Thursday, April 16, 2009
- by Rep. Eric Watson
A proposal that would allow Tennesseans to ship wine directly to their homes passed out of subcommittee this week, after months of negotiations. The bill was discussed last year, but lawmakers deferred it to a "summer study" committee which effectively kills legislation for the year. In the Local Government Subcommittee this week, however, legislators said they had thoroughly discussed all aspects of the bill and felt comfortable with the final version drafted.
Specifically, House Bill 1155 stipulates that Tennessee consumers may purchase up to three cases of wine per year through direct shipment from a winery to their home. Wineries will initially have to apply for a $300 license that can be renewed annually for $150. Upon delivery, proof of legal drinking age must be shown.
Opponents raised concerns in committee about the availability to underage drinkers. They said it would be easier for teens to purchase alcohol through direct shipment. But supporters argued that other states have enacted similar direct shipment legislation, and have not seen an uptick in teen drinking.
Supporters also say the bill has the potential to bring a large amount of revenue to the state, and can also create jobs and spur entrepreneurship. Budget analysts say the legislation will bring in roughly $4.6 million in the revenue the first year, and almost $10 million in subsequent years. Local governments stand to receive between $1.1 and $2.2 million per year. Some of Tennessee's local wineries are cropping up where farms have moved from tobacco to growing grapes for winemaking. Proponents of the bill said these wineries would be able to flourish, thus creating jobs and generating income for fledgling farms.
The proposal, having already passed the Senate, next faces the State and Local Government Committee.
The Republican-sponsored House Bill 1838 failed in the Elections Subcommittee this week on a tie vote with all three Democrats on the subcommittee voting to kill the bill. The seemingly straightforward and common-sense legislation would have required proof of citizenship to register to vote. Republicans have carried the legislation for several years, arguing that requiring proof of citizenship to register to vote works to curb voter fraud.
The legislation is not unprecedented. Arizona has adopted the measure, and eleven other states are considering such legislation this year. Advocates say the measure will curb voter fraud and protects the system through which citizens practice one of the most treasured right: the right to vote.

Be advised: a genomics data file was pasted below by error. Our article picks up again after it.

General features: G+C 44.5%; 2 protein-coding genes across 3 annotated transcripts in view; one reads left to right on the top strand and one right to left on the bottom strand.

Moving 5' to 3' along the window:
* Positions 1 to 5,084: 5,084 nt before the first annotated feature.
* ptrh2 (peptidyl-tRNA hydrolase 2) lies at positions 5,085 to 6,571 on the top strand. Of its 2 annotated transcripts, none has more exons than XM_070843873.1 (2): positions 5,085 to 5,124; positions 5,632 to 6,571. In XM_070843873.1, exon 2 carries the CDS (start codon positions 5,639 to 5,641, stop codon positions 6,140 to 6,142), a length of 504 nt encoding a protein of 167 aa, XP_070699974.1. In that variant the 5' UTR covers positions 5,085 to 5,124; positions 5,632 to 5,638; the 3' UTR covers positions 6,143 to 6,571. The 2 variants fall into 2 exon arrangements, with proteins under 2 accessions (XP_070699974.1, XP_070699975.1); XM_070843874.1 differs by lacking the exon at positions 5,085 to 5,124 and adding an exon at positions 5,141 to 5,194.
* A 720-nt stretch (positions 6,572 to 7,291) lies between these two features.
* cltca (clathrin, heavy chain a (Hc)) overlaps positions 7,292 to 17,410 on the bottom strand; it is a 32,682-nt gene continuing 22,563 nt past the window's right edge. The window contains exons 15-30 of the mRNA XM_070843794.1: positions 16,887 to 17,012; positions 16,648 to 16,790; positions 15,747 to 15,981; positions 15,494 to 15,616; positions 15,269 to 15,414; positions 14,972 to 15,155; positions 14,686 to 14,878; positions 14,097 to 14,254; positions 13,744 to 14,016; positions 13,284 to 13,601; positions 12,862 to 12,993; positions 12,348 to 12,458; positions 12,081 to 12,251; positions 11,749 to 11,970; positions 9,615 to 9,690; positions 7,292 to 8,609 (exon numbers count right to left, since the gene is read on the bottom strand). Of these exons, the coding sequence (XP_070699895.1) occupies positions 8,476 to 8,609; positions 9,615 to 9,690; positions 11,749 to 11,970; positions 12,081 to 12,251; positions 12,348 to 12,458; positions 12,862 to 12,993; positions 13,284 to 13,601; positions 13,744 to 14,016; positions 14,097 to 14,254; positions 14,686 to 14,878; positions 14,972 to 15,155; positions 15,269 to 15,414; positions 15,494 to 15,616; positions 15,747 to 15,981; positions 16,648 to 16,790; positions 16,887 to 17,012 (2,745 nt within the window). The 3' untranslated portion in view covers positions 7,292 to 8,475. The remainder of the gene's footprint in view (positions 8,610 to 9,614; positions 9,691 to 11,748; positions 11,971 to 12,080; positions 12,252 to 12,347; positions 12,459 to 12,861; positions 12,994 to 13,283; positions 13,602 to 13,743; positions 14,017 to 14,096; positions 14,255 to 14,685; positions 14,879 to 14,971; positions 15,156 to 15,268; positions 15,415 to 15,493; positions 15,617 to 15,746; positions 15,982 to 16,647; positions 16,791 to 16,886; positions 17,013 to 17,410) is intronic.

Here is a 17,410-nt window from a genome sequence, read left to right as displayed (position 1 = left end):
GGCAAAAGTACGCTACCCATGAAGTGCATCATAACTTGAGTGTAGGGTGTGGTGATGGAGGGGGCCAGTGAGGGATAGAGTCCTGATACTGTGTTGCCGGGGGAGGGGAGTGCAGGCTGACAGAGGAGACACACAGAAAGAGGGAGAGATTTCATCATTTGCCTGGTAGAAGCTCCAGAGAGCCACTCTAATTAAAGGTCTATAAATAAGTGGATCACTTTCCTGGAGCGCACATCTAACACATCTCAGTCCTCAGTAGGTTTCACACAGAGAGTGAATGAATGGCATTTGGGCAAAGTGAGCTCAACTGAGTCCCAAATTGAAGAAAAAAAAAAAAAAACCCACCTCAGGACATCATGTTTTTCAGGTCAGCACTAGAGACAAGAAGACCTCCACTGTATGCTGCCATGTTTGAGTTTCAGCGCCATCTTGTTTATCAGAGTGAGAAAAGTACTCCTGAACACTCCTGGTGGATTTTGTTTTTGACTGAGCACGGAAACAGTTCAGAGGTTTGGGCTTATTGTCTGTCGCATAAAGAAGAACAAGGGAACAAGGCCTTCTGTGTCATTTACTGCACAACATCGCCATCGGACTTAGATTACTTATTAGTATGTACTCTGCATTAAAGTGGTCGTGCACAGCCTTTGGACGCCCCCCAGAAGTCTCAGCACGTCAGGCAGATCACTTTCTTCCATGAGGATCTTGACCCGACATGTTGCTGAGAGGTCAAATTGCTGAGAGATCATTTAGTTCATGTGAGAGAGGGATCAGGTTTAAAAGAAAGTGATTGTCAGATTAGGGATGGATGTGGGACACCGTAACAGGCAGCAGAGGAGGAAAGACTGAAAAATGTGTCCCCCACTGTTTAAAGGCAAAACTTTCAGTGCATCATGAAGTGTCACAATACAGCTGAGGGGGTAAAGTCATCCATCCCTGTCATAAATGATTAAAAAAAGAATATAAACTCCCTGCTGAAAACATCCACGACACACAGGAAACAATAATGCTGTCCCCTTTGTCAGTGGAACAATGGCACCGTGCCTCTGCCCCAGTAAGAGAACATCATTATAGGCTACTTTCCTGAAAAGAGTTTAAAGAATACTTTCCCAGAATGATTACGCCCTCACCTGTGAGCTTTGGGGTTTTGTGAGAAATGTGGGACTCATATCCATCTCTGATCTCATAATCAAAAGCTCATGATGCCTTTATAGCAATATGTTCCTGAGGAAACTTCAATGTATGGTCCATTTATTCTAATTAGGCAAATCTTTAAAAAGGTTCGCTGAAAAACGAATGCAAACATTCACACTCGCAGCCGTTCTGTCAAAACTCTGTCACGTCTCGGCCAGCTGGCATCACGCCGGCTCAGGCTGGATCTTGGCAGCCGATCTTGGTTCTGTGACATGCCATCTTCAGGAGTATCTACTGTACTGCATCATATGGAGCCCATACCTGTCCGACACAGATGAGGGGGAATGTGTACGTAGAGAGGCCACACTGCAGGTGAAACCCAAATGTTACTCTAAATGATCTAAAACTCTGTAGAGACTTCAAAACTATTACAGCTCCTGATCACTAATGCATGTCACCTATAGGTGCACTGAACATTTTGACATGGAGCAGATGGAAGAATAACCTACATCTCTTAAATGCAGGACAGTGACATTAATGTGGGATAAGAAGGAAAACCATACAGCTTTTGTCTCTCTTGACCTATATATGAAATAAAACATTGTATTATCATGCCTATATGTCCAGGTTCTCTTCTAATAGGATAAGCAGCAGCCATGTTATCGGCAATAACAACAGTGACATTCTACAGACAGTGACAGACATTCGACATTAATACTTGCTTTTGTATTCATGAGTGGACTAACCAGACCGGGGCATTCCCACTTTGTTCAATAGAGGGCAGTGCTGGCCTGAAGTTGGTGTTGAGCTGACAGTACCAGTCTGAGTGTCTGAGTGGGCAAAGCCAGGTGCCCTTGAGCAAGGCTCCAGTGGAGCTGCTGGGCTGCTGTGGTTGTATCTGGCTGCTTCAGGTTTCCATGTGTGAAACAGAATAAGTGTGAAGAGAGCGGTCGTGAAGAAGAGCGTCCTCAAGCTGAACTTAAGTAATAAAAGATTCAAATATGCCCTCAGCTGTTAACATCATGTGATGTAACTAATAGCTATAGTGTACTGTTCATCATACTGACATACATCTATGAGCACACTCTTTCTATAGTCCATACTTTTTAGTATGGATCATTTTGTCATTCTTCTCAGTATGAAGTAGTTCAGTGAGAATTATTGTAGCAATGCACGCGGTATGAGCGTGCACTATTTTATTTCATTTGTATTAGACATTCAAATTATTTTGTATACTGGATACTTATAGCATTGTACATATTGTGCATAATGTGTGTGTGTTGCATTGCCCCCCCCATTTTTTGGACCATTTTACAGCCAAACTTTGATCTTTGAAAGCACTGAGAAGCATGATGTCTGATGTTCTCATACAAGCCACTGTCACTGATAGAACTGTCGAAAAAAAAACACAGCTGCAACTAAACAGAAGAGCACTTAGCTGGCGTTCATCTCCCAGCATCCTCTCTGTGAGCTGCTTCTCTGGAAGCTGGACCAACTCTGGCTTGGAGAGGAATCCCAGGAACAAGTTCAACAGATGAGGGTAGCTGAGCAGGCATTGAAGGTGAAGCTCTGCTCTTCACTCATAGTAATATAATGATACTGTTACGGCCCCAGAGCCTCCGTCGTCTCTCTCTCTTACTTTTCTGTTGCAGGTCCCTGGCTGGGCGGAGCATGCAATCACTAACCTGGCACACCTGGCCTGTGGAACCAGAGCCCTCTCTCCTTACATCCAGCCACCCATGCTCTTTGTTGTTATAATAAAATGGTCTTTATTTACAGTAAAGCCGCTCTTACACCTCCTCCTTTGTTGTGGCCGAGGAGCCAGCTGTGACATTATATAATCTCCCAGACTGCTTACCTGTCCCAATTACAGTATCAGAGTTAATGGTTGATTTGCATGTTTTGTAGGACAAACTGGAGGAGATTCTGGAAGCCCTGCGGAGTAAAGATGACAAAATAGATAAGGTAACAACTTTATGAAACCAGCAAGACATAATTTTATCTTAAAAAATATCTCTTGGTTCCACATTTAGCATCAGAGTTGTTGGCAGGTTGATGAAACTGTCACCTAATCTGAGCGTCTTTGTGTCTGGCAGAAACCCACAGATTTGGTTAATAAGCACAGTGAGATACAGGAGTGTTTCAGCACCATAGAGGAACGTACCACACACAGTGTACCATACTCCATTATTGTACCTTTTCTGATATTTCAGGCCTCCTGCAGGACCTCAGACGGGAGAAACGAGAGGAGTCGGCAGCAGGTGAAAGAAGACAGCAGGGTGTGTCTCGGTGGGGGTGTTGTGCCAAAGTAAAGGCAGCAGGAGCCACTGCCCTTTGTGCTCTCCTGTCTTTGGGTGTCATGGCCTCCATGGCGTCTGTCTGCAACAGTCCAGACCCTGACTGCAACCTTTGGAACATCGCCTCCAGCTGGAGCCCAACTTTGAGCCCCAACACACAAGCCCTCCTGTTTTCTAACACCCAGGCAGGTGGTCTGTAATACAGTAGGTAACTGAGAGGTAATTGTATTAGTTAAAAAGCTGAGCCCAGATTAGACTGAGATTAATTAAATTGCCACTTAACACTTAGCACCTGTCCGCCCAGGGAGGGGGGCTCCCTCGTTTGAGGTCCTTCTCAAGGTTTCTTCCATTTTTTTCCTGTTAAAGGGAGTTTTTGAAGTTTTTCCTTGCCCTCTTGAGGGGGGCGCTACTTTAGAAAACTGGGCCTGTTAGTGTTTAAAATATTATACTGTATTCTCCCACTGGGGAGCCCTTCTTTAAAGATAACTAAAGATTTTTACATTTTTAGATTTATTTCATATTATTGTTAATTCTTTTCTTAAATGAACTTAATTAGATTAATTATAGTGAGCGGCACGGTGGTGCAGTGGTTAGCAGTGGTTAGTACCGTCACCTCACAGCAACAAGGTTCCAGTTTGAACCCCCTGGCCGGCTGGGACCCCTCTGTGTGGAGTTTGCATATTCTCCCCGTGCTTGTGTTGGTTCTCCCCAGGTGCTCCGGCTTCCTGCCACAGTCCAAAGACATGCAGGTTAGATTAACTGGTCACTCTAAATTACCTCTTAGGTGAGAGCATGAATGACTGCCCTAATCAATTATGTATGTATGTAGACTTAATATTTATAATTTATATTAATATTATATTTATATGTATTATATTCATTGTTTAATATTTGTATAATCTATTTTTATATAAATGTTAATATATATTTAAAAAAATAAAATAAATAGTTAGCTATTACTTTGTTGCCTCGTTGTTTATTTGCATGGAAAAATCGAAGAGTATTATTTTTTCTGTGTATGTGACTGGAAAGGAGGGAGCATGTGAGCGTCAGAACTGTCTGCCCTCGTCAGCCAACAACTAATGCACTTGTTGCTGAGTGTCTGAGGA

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House Bill 1346 has cleared the committee system and will be presented on the House floor next Monday. The bill requires the Adjutant General to notify the Governor in the event of the death of any Tennessee National Guard member that is called into active military service and who is stationed outside the United States. In any month in which one or more notifications of death given to the Governor, the Governor will be required to proclaim a day of mourning and order the state flag to be flown at half mast to honor the deceased National Guard member or members.
The House has, for many years, published a weekly "Legislative Record" that contains every bill number and a short summary of each piece of legislation, and made one available to all 99 members. Because the cost for producing the books is $90,000, and because the information is available online, legislation that would end the publication for cost-saving reasons. The bill passed out of the State and Local Government Committee this week, and was amended to clarify that any member of the House will be provided one upon request only.
House Bill 337 requires TEMA to add a certain number of warning sirens per year in each county, beginning with areas that are the most populated. The number of sirens to be added will be based on the disaster risk of each county. According to the provisions in the bill, every county in the state will be required to add anywhere from one to four sirens annually. The bill passed out of the House State and Local Government Committee.
The Commerce Committee passed the "Market Regulation Act of 2009" this week, which is legislation brought forth by AT&T Tennessee that would deregulate much of AT&T's operations. The Republican sponsor of the bill said the proposal can lower rates and level the playing field, and would maintain Tennessee's pro-business and pro-job reputation. In addition, the state could see more companies relocating here, investing, and creating jobs with the passage of the legislation. The Senate has already passed the legislation.